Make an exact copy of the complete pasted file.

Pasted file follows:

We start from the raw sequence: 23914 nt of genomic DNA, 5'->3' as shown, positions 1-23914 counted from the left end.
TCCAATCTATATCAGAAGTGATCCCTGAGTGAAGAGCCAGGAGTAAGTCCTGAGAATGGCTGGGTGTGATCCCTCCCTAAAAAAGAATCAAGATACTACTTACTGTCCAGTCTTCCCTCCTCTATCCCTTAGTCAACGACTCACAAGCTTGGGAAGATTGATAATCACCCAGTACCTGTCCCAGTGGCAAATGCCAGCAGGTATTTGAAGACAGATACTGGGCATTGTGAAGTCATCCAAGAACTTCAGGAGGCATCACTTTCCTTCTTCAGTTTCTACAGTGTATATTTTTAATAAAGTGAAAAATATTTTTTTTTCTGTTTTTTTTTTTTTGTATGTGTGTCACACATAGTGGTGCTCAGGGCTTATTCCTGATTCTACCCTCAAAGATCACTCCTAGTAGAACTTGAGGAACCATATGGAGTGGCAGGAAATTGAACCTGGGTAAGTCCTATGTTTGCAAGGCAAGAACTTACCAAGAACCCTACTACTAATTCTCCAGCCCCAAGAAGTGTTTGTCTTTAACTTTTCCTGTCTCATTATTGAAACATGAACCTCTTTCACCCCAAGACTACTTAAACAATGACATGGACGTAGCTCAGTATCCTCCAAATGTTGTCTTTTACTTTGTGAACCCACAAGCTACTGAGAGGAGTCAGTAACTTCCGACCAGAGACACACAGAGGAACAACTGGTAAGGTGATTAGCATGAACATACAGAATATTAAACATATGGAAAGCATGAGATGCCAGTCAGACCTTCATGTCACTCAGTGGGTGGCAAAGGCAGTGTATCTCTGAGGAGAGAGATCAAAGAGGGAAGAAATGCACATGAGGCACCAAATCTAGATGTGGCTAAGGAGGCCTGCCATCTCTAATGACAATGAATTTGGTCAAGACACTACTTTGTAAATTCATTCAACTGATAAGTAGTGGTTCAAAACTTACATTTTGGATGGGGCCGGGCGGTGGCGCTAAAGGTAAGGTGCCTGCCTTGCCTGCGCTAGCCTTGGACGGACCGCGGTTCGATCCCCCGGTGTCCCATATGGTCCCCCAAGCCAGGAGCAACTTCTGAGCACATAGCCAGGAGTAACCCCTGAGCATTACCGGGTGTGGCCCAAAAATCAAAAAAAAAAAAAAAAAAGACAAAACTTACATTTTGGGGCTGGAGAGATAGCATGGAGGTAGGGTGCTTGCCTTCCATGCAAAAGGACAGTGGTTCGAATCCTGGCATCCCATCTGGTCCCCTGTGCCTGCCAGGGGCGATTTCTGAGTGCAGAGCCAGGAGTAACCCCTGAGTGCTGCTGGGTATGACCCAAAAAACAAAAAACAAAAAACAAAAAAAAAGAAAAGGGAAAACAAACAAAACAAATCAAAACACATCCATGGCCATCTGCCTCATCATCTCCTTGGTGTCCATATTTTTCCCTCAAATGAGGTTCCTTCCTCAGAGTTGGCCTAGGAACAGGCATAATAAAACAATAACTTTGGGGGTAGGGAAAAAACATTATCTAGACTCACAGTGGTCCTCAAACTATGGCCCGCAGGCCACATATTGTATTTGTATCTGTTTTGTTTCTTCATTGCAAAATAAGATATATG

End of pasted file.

We start from the raw sequence: 23914 nt of genomic DNA, 5'->3' as shown, positions 1-23914 counted from the left end.
TCCAATCTATATCAGAAGTGATCCCTGAGTGAAGAGCCAGGAGTAAGTCCTGAGAATGGCTGGGTGTGATCCCTCCCTAAAAAAGAATCAAGATACTACTTACTGTCCAGTCTTCCCTCCTCTATCCCTTAGTCAACGACTCACAAGCTTGGGAAGATTGATAATCACCCAGTACCTGTCCCAGTGGCAAATGCCAGCAGGTATTTGAAGACAGATACTGGGCATTGTGAAGTCATCCAAGAACTTCAGGAGGCATCACTTTCCTTCTTCAGTTTCTACAGTGTATATTTTTAATAAAGTGAAAAATATTTTTTTTTCTGTTTTTTTTTTTTTGTATGTGTGTCACACATAGTGGTGCTCAGGGCTTATTCCTGATTCTACCCTCAAAGATCACTCCTAGTAGAACTTGAGGAACCATATGGAGTGGCAGGAAATTGAACCTGGGTAAGTCCTATGTTTGCAAGGCAAGAACTTACCAAGAACCCTACTACTAATTCTCCAGCCCCAAGAAGTGTTTGTCTTTAACTTTTCCTGTCTCATTATTGAAACATGAACCTCTTTCACCCCAAGACTACTTAAACAATGACATGGACGTAGCTCAGTATCCTCCAAATGTTGTCTTTTACTTTGTGAACCCACAAGCTACTGAGAGGAGTCAGTAACTTCCGACCAGAGACACACAGAGGAACAACTGGTAAGGTGATTAGCATGAACATACAGAATATTAAACATATGGAAAGCATGAGATGCCAGTCAGACCTTCATGTCACTCAGTGGGTGGCAAAGGCAGTGTATCTCTGAGGAGAGAGATCAAAGAGGGAAGAAATGCACATGAGGCACCAAATCTAGATGTGGCTAAGGAGGCCTGCCATCTCTAATGACAATGAATTTGGTCAAGACACTACTTTGTAAATTCATTCAACTGATAAGTAGTGGTTCAAAACTTACATTTTGGATGGGGCCGGGCGGTGGCGCTAAAGGTAAGGTGCCTGCCTTGCCTGCGCTAGCCTTGGACGGACCGCGGTTCGATCCCCCGGTGTCCCATATGGTCCCCCAAGCCAGGAGCAACTTCTGAGCACATAGCCAGGAGTAACCCCTGAGCATTACCGGGTGTGGCCCAAAAATCAAAAAAAAAAAAAAAAAAGACAAAACTTACATTTTGGGGCTGGAGAGATAGCATGGAGGTAGGGTGCTTGCCTTCCATGCAAAAGGACAGTGGTTCGAATCCTGGCATCCCATCTGGTCCCCTGTGCCTGCCAGGGGCGATTTCTGAGTGCAGAGCCAGGAGTAACCCCTGAGTGCTGCTGGGTATGACCCAAAAAACAAAAAACAAAAAACAAAAAAAAAGAAAAGGGAAAACAAACAAAACAAATCAAAACACATCCATGGCCATCTGCCTCATCATCTCCTTGGTGTCCATATTTTTCCCTCAAATGAGGTTCCTTCCTCAGAGTTGGCCTAGGAACAGGCATAATAAAACAATAACTTTGGGGGTAGGGAAAAAACATTATCTAGACTCACAGTGGTCCTCAAACTATGGCCCGCAGGCCACATATTGTATTTGTATCTGTTTTGTTTCTTCATTGCAAAATAAGATATATG